The most revealing story: the sugar CEO says that, according to the Ken Starr report, Clinton took a 22-minute phone call from someone while getting serviced by Monica Lewinsky. (Supposedly he was trying to break it off — but the cigar incident had not happened yet, so . . . ) Who was Clinton talking to for 22 minutes at such a moment? A sugar magnate. Now that’s access. It turns out that the sugar industry spends a ton on lobbying — double what the food and beverage industry spent as a whole in one recent year.

The hosts talk to a Congressman who is a big supporter of the minimum price. He says people call him a communist — a central planner — and he’s fine with that. After all, it’s 25% of the economy in his district. The lobbying doesn’t affect me, he says. The sugar folks support me because I support them. Sugar creates jobs in the U.S., he says.

The candy guy replies: yeah. And it also costs the U.S. jobs in my industry — jobs that are going to Mexico.

Every government intervention into the economy has consequences — often unforeseen ones that are the opposite of what government intends. Yet the machinery of interference creaks on, inevitably — as lobbying money greases the wheels. And businessmen and consumers suffer.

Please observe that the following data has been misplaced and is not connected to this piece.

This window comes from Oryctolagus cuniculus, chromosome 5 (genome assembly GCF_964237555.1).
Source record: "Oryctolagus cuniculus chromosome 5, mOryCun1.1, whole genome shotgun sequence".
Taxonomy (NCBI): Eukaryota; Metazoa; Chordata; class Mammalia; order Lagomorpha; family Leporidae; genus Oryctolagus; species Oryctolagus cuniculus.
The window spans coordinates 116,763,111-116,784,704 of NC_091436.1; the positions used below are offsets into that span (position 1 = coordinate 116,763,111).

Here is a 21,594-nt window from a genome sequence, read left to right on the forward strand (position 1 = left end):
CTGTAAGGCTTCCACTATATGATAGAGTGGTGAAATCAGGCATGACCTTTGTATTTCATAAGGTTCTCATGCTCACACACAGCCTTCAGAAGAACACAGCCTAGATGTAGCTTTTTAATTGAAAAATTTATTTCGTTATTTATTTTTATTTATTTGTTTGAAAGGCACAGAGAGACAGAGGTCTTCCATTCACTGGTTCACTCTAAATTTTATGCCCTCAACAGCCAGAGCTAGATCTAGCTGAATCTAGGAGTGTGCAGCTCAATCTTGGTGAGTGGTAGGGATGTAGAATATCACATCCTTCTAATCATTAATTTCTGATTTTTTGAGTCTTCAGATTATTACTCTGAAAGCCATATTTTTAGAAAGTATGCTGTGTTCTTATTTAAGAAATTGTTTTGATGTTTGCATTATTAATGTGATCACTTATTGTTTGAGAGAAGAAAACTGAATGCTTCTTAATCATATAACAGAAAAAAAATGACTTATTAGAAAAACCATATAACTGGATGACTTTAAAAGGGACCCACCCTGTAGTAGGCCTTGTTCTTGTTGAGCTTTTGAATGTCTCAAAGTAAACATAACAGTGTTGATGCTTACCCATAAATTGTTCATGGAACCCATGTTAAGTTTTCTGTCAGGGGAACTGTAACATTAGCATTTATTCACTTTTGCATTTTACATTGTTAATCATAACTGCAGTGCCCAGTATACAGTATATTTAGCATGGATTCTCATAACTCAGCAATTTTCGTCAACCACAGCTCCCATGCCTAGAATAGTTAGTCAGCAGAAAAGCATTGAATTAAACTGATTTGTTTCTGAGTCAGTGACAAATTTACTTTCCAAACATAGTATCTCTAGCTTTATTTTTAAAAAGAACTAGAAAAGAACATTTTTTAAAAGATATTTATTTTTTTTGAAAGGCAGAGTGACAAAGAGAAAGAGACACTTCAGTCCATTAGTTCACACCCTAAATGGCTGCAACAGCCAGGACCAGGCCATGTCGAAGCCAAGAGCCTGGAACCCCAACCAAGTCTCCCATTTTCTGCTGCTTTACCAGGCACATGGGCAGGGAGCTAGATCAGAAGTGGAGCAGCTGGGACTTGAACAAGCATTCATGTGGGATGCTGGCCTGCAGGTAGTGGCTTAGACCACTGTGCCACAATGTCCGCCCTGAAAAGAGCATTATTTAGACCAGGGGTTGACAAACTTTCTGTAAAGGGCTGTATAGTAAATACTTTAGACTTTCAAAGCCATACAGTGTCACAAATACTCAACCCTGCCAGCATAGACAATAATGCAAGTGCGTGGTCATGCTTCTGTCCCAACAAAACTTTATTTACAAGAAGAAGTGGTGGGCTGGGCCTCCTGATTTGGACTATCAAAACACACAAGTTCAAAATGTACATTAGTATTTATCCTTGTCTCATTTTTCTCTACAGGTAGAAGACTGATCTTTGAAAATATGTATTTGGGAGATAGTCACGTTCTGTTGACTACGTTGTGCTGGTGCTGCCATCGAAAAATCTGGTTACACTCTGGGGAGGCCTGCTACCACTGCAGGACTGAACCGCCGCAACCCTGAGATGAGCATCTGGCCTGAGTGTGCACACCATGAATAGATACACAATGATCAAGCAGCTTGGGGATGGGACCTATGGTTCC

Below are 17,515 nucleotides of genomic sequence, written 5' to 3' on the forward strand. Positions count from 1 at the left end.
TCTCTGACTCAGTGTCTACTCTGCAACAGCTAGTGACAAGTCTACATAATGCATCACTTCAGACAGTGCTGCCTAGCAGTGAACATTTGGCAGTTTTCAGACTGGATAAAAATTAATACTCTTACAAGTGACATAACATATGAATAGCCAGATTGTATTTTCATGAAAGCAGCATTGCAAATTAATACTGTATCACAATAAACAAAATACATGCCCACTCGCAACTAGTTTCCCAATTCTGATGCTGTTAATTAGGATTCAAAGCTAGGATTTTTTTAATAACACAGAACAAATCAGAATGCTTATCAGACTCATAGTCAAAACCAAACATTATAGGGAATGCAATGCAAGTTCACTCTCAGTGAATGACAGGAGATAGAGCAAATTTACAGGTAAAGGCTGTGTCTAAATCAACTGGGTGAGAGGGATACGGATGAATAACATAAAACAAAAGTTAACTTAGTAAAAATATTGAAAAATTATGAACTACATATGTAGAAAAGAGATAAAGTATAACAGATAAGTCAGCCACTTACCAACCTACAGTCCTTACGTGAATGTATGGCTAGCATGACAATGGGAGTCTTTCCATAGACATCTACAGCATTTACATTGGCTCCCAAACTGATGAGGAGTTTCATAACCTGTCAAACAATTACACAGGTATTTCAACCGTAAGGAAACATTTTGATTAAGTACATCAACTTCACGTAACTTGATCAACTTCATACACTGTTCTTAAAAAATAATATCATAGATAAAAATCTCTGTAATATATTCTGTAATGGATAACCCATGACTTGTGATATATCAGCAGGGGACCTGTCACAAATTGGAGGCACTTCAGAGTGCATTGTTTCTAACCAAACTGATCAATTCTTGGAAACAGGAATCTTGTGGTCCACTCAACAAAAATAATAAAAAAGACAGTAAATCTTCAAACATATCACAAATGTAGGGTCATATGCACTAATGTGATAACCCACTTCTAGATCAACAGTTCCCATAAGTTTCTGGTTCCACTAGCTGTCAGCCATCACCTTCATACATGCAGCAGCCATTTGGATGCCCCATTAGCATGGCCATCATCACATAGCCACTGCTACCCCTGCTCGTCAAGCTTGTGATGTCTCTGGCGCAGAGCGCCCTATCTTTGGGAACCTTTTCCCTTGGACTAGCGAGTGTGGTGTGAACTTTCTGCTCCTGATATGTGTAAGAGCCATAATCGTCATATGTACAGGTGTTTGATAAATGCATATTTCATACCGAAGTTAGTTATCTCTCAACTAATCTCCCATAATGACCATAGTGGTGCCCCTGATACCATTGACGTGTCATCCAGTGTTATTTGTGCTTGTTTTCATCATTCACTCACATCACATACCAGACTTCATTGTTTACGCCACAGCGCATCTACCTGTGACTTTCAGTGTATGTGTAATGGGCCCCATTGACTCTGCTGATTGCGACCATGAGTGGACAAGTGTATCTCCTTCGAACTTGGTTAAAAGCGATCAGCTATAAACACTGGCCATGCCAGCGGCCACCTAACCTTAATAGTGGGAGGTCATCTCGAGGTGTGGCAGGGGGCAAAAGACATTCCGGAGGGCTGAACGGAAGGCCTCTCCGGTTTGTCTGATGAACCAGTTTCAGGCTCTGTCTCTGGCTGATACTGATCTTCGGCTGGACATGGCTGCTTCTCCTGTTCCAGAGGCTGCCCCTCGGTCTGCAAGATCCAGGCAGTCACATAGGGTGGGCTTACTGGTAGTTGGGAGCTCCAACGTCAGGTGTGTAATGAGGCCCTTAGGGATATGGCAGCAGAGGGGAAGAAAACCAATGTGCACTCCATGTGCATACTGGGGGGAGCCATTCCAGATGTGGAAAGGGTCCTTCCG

Yay government!

Thanks to jakee308 for the suggestion.

34 Responses to “Planet Money on Rent-Seeking, Part 4: The Government-Mandated Minimum Prices for Sugar”

  1. Ding.

    Patterico (9c670f)

  2. Where do you find the time to do all this, Pat? Don’t get me wrong, this is my favorite blog, so thanks a lot.

    Gazzer (9399d2)

  3. Gazzer,

    I asked him the same question before. A demanding job, kids, and a blog. Any of these would fill my plate. I jokingly asked if he had time to exercise.

    He responded that he just finished up a workout at the gym.

    Some people can just do it all.

    norcal (b1b8bd)

  4. I type fast.

    Patterico (9c670f)

  5. God bless him!

    Gazzer (9399d2)

  6. I know a little about this. Both my parents worked at Brach Candy. And the factory did move to Mexico. My father worked in chocolate enrobing. He told me about the change in the recipe for the chocolate — from sugar to corn syrup — he was the one who mixed it. He hated it.

    Checking my Hershey’s with Almonds. Nope, no corn syrup. Sugar. Good on you, Hershey.

    nk (dbc370)

  7. So. Americans lose jobs to other lands, which subsidize production costs, and the U.S. Congress then makes the American consumer pay as if Americans had produced the stuff to begin with.

    What a world.

    Pogo was so right.

    Ed from SFV (3400a5)

  8. And these 4 reports by Pat are just the tip of the iceberg. there’s many, many more.